Conflict & Justice

Why It's Not Easy to be Atheist in India

atheists300.jpg

Monthly atheist meeting at a coffee shop in Mumbai, India (Photo: Ashley Cleek)

At a coffee shop in central Mumbai, seven men sit around a table. This is one of a dozen regional groups of atheists in India. Most of them started on Facebook and slowly moved outdoors. The monthly meetings here in Mumbai are small, but every time new people come.

Player utilities

One guy named Vikram is new to the group. He says this is the first time he has been around even this many people who are atheists like him.

"When I came to this meet, I was in fact skeptical about what is exactly going to happen," Vikram says looking around the table. "It is really very pleasant for me to meet people. I am surprised that there is a forum like this. I am pretty glad I came to this meeting today and you won't call me arrogant for not believing in God."

The men around the table nod their approval. They say it's lonely being an atheist in India. They're alienated by friends and family. Vikram says he has even been physically threatened.

There is no official count of how many atheists there are in India. And urban atheists say that would-be non-believers in rural areas are likely too scared to admit their atheism openly. In fact, this is one of the complaints of the atheists. They want government recognition.

Another new member, Amit explains that the recent Indian census, "There is this question, 'Which religion do you belong to?' There's no box which allows me to choose that I do not belong to any religion, or that I am an atheist. I find that deeply, deeply offensive." Amit says he wants atheism to be recognized on government forms, "On any form any municipal form, there is no form that I can say atheist and not be questioned, 'What the hell have you written?'"

Another man says he was forced to write a religion on his daughter's birth certificate. When he tried to write "None" the official told him that was not allowed.

Atheist say they are often scared to debate religion publicly because of two laws, commonly called the "blasphemy laws." They're remnants of the British system, and say a person can be fined or face jail time for maliciously attacking religion.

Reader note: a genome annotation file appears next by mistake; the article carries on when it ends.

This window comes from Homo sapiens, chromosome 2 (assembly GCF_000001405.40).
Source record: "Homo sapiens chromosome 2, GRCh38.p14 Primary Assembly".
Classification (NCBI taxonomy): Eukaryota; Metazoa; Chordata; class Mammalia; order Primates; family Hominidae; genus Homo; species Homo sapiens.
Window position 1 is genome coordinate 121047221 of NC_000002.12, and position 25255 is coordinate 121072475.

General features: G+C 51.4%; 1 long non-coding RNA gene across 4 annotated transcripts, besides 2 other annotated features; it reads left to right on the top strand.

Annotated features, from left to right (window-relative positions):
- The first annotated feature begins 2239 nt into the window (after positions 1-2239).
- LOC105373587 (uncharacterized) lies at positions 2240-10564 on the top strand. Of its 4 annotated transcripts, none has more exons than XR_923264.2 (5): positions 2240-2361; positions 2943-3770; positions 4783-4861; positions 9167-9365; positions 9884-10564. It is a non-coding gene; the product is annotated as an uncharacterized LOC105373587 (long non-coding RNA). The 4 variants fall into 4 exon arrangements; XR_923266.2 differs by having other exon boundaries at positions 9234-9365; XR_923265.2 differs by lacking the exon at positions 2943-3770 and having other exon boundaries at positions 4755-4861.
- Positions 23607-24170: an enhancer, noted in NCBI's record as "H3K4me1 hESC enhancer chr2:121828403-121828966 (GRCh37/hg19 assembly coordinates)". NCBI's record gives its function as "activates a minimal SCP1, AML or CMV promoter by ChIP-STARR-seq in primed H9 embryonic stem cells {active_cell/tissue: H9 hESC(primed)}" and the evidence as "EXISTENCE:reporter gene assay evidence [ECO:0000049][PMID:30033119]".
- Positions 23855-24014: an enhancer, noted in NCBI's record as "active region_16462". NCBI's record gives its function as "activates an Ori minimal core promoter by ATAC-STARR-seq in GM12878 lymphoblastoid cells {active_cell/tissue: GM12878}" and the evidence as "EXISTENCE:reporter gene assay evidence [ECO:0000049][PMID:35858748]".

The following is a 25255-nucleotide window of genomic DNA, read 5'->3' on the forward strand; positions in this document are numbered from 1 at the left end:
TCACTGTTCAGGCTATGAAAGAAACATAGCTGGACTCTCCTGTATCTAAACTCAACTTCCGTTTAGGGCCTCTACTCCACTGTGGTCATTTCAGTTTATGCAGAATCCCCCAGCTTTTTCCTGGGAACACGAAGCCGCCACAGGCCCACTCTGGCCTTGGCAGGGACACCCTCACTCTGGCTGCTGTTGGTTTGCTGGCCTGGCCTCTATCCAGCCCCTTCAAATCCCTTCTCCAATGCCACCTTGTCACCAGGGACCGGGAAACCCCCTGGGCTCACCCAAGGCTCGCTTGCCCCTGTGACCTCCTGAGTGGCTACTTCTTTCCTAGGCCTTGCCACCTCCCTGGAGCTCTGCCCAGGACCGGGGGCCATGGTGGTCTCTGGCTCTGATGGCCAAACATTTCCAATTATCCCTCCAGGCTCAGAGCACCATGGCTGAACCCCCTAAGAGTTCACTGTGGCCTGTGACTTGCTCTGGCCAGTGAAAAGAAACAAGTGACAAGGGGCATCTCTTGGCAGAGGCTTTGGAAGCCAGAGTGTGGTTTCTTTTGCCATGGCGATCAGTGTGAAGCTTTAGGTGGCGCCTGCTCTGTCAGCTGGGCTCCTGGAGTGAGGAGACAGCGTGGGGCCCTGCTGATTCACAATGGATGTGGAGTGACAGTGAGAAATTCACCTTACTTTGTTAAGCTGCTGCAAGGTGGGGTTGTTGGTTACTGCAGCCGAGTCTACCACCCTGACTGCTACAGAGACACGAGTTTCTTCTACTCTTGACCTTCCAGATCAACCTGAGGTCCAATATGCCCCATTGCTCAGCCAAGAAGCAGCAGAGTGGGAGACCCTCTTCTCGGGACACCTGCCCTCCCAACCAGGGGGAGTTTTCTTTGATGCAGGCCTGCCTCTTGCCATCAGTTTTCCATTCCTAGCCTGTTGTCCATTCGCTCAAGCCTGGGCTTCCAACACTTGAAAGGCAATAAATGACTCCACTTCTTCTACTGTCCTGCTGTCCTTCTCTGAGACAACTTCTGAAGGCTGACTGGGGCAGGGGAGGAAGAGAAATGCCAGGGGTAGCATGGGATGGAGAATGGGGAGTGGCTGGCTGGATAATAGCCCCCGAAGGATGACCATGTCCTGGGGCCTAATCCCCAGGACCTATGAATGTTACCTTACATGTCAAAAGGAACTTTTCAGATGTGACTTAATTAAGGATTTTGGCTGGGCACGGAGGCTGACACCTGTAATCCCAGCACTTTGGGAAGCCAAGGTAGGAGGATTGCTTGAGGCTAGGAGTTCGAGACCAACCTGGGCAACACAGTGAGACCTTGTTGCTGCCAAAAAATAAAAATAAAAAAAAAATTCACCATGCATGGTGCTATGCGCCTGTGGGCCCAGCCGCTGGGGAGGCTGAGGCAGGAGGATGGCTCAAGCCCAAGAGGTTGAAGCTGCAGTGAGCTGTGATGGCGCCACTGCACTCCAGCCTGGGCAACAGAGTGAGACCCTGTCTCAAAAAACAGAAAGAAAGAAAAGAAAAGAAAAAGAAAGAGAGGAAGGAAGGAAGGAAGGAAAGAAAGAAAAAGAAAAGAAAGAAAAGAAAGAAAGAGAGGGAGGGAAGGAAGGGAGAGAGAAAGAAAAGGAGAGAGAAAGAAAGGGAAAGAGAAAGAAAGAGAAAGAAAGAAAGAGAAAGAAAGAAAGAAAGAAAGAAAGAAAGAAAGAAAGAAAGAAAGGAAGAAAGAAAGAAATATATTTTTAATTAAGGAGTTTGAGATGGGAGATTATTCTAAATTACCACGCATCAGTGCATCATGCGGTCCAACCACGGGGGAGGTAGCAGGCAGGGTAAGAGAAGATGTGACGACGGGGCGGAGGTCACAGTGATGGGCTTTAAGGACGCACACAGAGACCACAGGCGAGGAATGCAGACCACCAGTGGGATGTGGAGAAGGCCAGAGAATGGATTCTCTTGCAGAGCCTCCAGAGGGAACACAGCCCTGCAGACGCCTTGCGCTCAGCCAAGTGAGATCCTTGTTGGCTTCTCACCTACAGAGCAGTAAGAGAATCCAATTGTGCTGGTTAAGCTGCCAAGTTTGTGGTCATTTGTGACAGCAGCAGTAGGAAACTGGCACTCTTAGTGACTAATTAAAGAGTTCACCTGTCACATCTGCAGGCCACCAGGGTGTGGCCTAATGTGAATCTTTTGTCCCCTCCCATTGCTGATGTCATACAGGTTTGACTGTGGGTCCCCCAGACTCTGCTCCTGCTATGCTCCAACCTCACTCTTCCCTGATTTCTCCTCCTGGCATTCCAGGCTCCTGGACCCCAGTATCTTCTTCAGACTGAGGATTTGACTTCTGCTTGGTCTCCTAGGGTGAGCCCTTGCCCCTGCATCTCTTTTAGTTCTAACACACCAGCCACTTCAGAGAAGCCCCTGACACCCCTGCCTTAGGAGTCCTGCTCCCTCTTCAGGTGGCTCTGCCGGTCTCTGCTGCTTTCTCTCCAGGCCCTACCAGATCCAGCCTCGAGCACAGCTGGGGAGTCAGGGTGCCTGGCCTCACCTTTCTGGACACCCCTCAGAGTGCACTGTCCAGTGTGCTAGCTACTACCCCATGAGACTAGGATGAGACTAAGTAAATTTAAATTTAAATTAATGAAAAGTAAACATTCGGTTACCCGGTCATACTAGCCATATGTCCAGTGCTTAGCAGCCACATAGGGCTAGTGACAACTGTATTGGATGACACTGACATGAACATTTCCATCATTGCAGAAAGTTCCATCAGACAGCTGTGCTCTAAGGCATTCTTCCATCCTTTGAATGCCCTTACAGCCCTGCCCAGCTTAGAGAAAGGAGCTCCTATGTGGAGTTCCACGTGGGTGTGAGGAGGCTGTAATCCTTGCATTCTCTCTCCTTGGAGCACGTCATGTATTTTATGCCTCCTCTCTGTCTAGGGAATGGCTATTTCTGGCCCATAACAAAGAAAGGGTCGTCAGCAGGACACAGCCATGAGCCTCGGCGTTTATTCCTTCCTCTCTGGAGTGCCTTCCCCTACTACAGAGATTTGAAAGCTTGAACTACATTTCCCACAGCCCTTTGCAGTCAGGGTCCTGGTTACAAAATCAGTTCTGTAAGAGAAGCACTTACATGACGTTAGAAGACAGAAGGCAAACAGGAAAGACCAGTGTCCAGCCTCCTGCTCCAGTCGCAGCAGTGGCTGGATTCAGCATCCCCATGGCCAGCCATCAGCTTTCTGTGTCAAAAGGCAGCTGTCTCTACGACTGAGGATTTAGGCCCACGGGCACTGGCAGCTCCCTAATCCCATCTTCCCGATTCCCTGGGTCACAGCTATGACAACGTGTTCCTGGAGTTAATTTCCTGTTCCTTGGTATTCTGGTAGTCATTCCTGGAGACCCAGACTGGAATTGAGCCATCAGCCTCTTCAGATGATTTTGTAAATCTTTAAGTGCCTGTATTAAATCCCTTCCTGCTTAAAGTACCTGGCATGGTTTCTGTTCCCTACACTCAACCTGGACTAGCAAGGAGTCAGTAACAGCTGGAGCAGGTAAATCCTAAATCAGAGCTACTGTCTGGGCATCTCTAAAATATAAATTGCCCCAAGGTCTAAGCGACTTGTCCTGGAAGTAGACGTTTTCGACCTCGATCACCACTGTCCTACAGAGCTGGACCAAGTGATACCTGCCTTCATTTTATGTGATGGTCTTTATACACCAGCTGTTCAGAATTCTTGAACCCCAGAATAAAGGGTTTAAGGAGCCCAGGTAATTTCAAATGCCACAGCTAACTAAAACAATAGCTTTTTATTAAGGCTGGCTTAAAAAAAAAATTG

And then there's the fact that India allows religion to dictate what would be civil functions in the West. So each religion has its own set of laws for issues like inheritance, marriage and divorce. Muslims follow one set, Hindus another. Atheists must pick which set to follow.

Atheist group member Vikram says in a country like India, it shouldn't be this way.

"In India, every one has the right to chose their religion and every one has the right to practice their religion, I should have the right to reject every religion," Vikram says. "And if I want to say it aloud, I should be allowed to. If I want to doubt someone's God, yes I should be allowed to. That is what free speech is." The men around the table say they agree.

In fact, India's first prime minister, Jawaharlal Nehru, was a vocal non-believer. He might have checked none for religion on the census form. But regardless of what's legal, shunning religion in India is culturally taboo. Many atheists say they're scared to tell their parents and continue going to temple and church to appease their families.

They call the process of telling family and friends that you're an atheist "coming out" – like coming out as gay.

Dolly is a 34-year-old IT executive in Bangalore. And she would know. She's gay and now describes herself as a secular humanist. Dolly was raised in a Christian family, but her sexuality led her to question organized religion.

Dolly says that she read in the Bible that being a homosexual is a sin.

"So I started questioning, and I started questioning everything in the Bible," Dolly explains. "So it started with my sexuality. First, I started with Christianity, then with all the religions."

Dolly says her parents did not accept either — her being gay or an atheist — and sent her to counseling and Christian retreats. Now, Dolly says her family tacitly accepts her beliefs, but still doesn't feel comfortable expressing her atheism widely.

For now though, the laws remain unchanged, and atheists, however many there may be are a gathering presence online.

Comments